To conclude his book, Mackintosh discusses the importance and significance of Rock Creek Park. He states that the park is 100 years old as of 1990, which is significantly longer than many of the other national parks within the United States, and is thus a reason to celebrate. The author also discusses the beauty of the park and the increase in value the park has accrued through the years that has been brought about by the additions to the park, as well as the urban and suburban development around the park. Mackintosh states how historically and culturally important the park is and how although Rock Creek doesn’t have any extreme natural uniqueness, those who use the park for recreation and relaxation appreciate its simplicity and its subtle beauty (ch.5). Mackintosh ends his work with this because it is an upbeat and inspirational ending to a rather complex and sometimes disheartening history of the establishment of Rock Creek Park. The author chooses to give his readers a positive and happy emotion as they end his work so that they associate a good feeling to the analysis.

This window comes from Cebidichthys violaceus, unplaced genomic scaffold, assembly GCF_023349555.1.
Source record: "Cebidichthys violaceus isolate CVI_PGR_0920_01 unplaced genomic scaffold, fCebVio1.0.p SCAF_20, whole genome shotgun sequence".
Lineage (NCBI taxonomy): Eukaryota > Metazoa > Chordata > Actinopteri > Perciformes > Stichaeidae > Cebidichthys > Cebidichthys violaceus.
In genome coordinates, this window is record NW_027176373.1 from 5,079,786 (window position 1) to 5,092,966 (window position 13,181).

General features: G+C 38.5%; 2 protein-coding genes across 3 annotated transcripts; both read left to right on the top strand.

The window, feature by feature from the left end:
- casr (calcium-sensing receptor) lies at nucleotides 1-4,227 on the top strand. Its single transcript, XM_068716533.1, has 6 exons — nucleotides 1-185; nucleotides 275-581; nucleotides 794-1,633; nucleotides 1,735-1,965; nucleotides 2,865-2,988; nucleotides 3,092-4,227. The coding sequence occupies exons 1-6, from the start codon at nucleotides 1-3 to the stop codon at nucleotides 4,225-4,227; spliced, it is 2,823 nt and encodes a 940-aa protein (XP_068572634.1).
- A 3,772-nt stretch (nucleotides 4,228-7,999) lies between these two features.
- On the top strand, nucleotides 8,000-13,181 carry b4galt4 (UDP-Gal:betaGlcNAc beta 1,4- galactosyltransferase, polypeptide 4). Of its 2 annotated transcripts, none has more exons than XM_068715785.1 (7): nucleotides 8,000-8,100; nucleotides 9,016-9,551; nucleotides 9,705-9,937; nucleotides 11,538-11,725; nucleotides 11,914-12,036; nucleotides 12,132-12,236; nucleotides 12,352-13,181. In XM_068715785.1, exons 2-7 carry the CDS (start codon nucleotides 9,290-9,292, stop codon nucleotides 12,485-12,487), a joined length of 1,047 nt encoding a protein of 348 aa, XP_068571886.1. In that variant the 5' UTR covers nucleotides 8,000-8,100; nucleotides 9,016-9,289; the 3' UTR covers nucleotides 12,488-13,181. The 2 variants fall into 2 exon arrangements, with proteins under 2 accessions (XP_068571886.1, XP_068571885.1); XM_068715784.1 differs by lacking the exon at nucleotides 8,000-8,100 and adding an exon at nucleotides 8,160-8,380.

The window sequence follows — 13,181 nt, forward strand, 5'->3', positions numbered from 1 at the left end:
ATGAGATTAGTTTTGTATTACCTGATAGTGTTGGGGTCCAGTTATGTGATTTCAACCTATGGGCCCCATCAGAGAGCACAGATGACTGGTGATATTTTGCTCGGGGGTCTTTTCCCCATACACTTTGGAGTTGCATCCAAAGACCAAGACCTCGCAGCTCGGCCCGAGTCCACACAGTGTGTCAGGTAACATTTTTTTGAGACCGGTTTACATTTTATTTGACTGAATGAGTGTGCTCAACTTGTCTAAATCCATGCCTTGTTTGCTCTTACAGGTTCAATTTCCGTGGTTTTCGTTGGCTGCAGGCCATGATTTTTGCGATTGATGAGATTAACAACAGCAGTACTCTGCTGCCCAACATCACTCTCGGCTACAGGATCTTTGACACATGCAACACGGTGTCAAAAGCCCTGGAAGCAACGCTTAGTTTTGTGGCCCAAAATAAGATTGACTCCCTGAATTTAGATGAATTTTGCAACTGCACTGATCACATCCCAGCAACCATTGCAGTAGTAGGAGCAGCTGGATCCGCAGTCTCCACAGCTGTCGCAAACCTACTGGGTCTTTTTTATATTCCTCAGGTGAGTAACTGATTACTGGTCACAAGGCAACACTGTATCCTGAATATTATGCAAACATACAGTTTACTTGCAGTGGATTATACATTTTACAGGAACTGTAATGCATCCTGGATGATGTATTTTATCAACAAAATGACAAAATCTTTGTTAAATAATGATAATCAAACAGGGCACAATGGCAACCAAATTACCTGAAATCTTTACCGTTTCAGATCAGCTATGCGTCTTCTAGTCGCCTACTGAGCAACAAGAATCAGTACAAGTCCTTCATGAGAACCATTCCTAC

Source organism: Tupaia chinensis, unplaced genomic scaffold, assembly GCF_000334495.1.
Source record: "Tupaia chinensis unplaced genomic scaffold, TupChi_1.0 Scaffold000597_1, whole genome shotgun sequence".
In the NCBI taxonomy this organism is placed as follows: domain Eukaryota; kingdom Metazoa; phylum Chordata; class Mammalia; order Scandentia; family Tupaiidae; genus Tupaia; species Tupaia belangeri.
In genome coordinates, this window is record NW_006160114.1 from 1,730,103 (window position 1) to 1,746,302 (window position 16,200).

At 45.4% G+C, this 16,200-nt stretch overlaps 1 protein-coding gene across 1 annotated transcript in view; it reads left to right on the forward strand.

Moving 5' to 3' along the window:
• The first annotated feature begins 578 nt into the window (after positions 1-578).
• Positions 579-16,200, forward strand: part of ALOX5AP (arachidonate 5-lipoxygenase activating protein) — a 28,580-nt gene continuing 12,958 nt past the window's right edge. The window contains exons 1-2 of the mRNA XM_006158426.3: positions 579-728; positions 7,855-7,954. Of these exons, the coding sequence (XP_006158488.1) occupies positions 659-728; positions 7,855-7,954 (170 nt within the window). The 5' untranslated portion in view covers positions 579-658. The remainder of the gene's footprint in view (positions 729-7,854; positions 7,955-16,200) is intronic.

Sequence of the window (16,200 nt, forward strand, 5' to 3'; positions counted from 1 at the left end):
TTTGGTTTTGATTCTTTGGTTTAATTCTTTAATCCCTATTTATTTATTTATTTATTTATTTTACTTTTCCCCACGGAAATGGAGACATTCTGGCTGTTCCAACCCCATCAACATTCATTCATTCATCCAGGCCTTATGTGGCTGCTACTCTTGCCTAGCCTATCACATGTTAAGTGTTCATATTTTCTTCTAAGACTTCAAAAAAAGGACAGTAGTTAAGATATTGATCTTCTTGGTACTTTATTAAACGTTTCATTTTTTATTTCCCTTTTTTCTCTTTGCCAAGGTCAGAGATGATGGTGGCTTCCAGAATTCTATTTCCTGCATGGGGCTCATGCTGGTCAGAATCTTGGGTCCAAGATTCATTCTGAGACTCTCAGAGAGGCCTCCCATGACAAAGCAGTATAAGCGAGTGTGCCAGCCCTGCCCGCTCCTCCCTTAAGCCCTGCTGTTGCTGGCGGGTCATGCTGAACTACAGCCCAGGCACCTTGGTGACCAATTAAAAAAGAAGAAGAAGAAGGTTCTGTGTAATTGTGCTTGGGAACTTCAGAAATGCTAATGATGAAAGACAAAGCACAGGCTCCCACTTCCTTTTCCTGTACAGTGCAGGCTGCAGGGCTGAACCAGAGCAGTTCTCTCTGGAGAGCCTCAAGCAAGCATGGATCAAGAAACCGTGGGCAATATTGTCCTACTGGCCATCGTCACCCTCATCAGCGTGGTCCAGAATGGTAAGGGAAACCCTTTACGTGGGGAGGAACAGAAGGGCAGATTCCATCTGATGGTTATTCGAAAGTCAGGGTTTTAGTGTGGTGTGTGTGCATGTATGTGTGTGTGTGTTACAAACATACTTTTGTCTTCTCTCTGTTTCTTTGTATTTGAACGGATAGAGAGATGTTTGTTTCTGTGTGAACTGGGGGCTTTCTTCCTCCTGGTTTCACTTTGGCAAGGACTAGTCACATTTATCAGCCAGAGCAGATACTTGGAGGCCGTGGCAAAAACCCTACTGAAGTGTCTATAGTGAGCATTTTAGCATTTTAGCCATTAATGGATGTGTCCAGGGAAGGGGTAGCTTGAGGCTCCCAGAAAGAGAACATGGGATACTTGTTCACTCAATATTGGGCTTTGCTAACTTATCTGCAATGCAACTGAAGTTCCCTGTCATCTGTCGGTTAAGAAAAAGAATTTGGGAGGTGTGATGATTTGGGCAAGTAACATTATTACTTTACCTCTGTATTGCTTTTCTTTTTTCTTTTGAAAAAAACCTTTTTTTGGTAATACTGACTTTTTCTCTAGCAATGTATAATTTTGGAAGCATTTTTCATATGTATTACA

Mackintosh, in his work Rock Creek Park: An Administrative History, explains in a brief overview the historical significance of Rock Creek Park, and the hardships of its establishment. The author formulates his analysis is a way that flows smoothly from the first interest in making a park all the way through to the recent past and any changes that occurred within the park and the surrounding area in between this timeline. Throughout this work, it can be seen that the establishment of Rock Creek Park was not without a fair share of difficulties. Problems with legislation, finances, maintenance, outside construction, and urbanization challenged the area, however, Rock Creek Park stood through it all. Although Rock Creek is a beautiful and highly adored park used by many people within Washington, D.C., the history of the park and its ability to withstand all the obstacles put in its way are what make the park that much more special.